Christopher Plummer: A Life Long Legacy

%22Christopher+Plummer+%2F%2F+The+Imaginarium+of+Doctor+Parnassus+%2F%2F+TIFF09%22+by+fightingtheboss+is+licensed+under+CC+BY-NC-SA+2.0

Photo by: Mina Mikhail

“Christopher Plummer // The Imaginarium of Doctor Parnassus // TIFF09” by fightingtheboss is licensed under CC BY-NC-SA 2.0

On February 5, 2021, the world was met with disappointing news about the death of renowned actor, Christopher Plummer. According to his wife, Elaine Taylor, the 91 year old actor peacefully passed away as a result from a blow to the head. In the announcement of a death, it’s always important to remember the accomplishments of that person in life, and Plummer had many.

Plummer’s career began when he joined the American Shakespeare Festival Company in 1955. Since then, he’s won Tony Awards for his roles in Cyrano (1974) and Barrymore (1997). However, many believe his real career began with his debut film, “Stage Struck” in 1956, and later with one of his most known roles as Captain Von Trapp in “The Sound of Music” in 1965. After this role, Plummer popped up in many movies and series in the entertainment industry such as “Battle of Britain” (1996), “The Man Who Would Be King” (1975), and his Emmy Award winning role as the bank vice president in the television series, “Arthur Hailey’s the Moneychangers” (1976).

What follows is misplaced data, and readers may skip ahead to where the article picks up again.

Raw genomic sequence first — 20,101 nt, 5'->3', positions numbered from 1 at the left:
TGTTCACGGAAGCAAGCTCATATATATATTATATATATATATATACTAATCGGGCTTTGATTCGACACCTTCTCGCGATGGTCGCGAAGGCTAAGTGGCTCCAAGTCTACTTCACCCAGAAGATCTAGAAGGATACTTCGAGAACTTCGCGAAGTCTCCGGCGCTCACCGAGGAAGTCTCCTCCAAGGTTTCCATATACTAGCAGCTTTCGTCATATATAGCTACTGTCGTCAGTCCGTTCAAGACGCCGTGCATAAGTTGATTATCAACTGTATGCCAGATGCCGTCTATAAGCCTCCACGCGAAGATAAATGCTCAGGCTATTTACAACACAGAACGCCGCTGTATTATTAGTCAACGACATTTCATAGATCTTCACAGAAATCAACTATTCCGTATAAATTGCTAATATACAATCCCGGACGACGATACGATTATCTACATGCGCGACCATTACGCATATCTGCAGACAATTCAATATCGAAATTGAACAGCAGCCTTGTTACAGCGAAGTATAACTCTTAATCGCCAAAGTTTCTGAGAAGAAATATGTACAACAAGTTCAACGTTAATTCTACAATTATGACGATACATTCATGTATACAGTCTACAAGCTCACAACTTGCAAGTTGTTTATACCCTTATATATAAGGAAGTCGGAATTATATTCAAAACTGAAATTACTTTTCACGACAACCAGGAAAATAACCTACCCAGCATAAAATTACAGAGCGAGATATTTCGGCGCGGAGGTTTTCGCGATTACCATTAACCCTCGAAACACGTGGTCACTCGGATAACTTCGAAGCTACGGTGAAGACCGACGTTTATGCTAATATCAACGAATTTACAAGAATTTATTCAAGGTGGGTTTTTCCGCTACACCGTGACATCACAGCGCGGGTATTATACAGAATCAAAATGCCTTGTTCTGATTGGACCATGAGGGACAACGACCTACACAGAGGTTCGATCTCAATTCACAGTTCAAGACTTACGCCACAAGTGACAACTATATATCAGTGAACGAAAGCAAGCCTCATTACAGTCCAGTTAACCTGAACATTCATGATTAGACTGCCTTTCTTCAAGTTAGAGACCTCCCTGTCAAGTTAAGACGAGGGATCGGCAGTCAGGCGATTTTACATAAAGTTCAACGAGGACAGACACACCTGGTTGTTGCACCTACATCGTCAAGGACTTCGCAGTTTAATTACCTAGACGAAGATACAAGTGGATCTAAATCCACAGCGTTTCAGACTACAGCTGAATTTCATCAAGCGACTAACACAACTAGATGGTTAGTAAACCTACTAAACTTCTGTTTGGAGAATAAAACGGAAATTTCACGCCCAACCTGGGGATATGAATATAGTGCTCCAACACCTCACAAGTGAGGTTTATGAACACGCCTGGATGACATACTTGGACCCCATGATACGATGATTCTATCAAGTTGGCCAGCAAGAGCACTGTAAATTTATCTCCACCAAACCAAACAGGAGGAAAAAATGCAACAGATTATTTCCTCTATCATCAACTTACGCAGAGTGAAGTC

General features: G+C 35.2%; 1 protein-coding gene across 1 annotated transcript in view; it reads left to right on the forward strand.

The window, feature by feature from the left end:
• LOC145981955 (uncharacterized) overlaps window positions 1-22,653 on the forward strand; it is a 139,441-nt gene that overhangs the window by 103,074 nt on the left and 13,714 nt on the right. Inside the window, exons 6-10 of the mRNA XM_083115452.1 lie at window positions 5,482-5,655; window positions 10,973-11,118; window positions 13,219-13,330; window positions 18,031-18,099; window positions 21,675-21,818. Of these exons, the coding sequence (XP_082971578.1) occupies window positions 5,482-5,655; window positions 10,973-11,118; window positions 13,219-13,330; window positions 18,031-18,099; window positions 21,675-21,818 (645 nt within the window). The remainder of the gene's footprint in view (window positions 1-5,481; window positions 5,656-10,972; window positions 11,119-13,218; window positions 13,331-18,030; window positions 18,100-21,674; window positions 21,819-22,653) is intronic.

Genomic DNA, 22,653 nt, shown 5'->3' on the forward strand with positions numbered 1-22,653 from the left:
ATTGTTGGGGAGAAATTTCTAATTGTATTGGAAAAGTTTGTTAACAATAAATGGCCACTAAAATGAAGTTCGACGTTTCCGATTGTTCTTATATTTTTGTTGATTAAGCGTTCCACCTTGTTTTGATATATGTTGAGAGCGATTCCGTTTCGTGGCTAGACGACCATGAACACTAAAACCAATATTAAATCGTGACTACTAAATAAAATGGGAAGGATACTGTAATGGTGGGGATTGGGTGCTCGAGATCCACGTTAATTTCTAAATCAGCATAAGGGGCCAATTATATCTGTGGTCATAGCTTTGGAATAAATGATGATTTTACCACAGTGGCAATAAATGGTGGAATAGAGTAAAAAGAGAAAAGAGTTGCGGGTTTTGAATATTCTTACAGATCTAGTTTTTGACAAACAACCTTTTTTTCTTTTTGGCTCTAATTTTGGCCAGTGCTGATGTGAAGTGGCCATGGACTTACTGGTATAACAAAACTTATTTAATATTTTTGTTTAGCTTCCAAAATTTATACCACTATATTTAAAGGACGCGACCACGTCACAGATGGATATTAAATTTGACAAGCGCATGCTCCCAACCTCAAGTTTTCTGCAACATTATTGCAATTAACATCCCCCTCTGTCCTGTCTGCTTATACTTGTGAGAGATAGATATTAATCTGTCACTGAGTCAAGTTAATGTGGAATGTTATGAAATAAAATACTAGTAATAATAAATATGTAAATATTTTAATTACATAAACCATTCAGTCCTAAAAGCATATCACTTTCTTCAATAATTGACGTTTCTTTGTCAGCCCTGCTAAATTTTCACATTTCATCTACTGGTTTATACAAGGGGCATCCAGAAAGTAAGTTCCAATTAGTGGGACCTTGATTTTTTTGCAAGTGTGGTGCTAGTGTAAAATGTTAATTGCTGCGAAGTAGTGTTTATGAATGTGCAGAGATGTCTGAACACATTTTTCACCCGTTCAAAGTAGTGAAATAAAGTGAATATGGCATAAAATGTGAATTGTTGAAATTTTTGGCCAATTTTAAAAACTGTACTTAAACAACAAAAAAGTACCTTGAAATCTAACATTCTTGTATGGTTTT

Fast-forward to 2009, Plummer received his first Academy Award nomination for his supporting role as Leo Tolstoy in the film, “The Last Station.” Later in 2010, he received both an Oscar and Golden Globe for his supporting role in the romantic/drama movie, “Beginners.”

Since then, Plummer has depicted many characters in big movies such as 2009’s Pixar movie, “Up,” “Howard Lovecraft and the Frozen Kingdom” in 2017, and his last role as Harlan Thrombey in the 2019 hit movie “Knives Out,”

Over his seven decade long life, Plummer was a part of at least 96 movies, inspiring countless people that a great actor can come from any background. While also reminding everyone that you can enjoy life and be successful at the same time. Plummer reminds us that in death, it is important not to just mourn a death, but celebrate a life.